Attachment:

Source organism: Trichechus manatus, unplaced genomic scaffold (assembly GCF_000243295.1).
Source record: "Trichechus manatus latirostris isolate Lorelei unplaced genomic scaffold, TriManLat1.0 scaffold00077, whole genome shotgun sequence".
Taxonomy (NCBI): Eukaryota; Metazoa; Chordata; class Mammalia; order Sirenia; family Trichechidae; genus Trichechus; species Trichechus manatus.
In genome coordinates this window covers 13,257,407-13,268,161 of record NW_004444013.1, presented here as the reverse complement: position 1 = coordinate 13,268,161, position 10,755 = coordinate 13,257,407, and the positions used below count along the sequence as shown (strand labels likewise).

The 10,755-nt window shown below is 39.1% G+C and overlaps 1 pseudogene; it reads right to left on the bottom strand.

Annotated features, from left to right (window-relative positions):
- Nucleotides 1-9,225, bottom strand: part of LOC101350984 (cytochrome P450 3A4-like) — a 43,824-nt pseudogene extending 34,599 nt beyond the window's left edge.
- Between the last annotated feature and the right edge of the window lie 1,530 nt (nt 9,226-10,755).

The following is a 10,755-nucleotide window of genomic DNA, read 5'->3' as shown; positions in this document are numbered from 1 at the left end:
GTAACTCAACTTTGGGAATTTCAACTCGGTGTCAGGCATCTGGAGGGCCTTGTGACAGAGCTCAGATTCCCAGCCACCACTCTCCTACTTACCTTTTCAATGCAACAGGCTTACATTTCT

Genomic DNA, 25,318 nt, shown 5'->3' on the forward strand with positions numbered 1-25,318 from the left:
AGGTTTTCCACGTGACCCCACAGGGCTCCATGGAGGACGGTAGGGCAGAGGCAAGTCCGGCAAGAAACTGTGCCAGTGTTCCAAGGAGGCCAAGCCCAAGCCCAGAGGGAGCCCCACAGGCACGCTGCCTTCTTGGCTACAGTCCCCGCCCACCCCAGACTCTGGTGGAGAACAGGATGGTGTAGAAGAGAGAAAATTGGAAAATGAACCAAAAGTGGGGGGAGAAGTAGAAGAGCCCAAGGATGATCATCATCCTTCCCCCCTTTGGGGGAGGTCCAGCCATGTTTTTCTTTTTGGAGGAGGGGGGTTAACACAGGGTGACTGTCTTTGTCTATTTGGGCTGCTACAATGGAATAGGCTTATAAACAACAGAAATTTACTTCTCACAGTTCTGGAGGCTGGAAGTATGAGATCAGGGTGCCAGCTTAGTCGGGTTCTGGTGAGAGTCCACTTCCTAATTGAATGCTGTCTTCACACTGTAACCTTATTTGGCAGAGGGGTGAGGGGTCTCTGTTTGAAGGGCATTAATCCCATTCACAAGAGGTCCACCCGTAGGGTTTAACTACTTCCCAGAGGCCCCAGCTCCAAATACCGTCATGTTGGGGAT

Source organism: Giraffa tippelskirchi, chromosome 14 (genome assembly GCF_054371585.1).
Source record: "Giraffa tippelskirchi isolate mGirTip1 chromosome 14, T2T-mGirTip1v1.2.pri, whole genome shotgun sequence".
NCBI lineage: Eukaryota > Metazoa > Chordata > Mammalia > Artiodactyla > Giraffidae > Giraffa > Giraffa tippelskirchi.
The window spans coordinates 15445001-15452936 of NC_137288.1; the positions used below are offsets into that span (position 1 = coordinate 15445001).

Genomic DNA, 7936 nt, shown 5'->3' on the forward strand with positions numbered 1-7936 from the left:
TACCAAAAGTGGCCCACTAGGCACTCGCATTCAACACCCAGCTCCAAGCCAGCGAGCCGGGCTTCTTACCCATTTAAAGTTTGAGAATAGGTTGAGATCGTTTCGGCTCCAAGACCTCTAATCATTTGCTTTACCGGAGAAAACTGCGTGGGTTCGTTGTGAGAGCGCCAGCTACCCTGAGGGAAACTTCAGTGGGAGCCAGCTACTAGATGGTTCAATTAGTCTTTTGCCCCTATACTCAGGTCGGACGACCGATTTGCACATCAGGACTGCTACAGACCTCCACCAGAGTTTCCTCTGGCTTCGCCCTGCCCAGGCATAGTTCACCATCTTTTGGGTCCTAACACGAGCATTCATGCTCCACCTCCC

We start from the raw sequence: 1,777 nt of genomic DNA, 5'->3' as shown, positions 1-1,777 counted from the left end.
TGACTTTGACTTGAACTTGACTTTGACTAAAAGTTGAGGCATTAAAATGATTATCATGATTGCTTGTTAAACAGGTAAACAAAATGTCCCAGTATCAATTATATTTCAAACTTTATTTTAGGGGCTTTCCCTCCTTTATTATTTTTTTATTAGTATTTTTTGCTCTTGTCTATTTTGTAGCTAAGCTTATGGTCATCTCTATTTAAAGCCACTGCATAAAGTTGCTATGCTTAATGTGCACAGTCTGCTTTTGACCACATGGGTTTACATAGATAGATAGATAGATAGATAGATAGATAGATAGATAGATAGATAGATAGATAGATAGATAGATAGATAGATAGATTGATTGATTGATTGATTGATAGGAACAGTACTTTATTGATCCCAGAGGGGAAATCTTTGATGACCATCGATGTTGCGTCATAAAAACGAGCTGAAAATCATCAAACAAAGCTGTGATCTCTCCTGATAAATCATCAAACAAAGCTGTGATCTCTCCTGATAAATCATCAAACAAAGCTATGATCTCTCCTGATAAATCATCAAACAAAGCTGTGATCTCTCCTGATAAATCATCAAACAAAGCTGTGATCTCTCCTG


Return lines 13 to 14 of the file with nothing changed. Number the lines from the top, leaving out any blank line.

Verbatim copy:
Source organism: Giraffa tippelskirchi, chromosome 14 (genome assembly GCF_054371585.1).
Source record: "Giraffa tippelskirchi isolate mGirTip1 chromosome 14, T2T-mGirTip1v1.2.pri, whole genome shotgun sequence".